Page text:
Article abstract


Introduction: Antenatal Care (ANC) is an important component of maternal health and covers a wide range of activities with huge potential benefits for positive pregnancy out comes. However, large proportions of women do initiate ANC early resulting in adverse consequences.

 

Methods: the study utilized the nationally-representative sample of women of reproductive age interviewed during the 2013 Nigeria DHS. Analysis was restricted to 20, 467 women aged 15-49 years who had a live birth in the five-year period prior to the survey. Multinomial logistic regression was performed using Stata v13 to determine significant factors related to timing of initiation of ANC. Relative risk ratio (RRR) was used to assess the strength of association between independent and dependent variables.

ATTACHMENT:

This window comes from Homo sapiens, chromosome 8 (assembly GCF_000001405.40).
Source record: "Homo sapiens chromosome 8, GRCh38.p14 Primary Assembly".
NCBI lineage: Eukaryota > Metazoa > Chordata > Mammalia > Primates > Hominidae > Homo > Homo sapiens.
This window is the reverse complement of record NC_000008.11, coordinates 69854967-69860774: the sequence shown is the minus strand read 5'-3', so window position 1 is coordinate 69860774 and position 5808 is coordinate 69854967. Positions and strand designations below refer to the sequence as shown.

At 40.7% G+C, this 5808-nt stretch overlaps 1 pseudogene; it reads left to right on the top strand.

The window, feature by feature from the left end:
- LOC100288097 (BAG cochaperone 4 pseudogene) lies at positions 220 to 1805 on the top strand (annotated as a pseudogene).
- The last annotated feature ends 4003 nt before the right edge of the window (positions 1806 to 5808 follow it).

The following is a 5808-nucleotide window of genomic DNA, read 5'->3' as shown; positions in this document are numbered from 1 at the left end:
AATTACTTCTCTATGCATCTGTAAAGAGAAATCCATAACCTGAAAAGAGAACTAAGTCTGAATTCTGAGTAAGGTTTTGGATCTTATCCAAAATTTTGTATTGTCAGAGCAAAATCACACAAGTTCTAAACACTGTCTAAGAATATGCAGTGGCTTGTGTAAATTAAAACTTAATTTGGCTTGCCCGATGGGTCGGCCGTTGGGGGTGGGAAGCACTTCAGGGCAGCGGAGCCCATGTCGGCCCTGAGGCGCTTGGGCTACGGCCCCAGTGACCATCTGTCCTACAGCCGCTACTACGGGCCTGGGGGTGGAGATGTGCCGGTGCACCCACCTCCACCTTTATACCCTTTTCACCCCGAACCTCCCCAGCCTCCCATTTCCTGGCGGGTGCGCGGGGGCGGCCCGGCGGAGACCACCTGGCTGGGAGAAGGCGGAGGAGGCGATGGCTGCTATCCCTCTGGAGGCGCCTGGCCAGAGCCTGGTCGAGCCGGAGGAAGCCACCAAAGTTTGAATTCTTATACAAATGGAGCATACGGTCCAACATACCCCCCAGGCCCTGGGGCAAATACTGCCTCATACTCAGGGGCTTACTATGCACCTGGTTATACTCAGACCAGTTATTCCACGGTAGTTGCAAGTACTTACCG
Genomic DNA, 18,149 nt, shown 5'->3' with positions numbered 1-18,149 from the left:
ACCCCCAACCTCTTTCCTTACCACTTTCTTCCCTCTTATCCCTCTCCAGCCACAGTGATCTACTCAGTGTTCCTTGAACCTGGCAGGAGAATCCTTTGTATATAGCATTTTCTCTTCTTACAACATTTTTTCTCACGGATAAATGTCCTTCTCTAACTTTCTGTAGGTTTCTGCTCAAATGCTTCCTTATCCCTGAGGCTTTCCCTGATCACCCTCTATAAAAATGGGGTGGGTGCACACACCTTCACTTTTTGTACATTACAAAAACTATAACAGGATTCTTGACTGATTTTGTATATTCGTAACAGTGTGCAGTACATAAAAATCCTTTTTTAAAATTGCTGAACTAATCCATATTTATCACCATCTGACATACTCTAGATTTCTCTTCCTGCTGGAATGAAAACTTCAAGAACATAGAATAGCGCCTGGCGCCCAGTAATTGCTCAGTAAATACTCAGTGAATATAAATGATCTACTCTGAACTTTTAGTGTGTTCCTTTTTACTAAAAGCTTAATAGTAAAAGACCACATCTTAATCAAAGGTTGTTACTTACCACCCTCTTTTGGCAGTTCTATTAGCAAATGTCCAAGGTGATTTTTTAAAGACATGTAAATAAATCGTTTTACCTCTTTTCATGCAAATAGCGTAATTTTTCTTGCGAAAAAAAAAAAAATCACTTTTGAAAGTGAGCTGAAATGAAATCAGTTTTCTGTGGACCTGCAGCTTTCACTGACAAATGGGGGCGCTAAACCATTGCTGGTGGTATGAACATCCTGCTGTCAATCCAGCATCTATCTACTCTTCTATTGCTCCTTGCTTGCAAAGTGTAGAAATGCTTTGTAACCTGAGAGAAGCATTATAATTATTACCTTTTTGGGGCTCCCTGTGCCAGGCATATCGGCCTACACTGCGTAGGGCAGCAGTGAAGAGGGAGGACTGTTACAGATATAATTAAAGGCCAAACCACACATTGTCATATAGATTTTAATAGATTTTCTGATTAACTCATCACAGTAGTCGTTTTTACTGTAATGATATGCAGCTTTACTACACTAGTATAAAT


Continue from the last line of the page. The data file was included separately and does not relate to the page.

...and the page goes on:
Results: overall, 27%, 62% and 12% of women initiated ANC in the first, second and third trimesters respectively. In both the two model, the findings reveal that maternal education, level of media exposure, region and place of residence are the uniform predictors of initiation of ANC; having health insurance is a significant predictor of third trimester ANC initiation relative to first to first trimester only. Within the categories of household wealth, levels of participation in household decision-making and region some categories are significant predictors while others are not.

 

Conclusion: maternal education, level of media exposure, region and place of residence are the uniform and consistent predictors of delay in ANC initiation. This suggests that girl-child education, universal health coverage and universal health insurance could be the interventions required to improve service utilization and maternal health.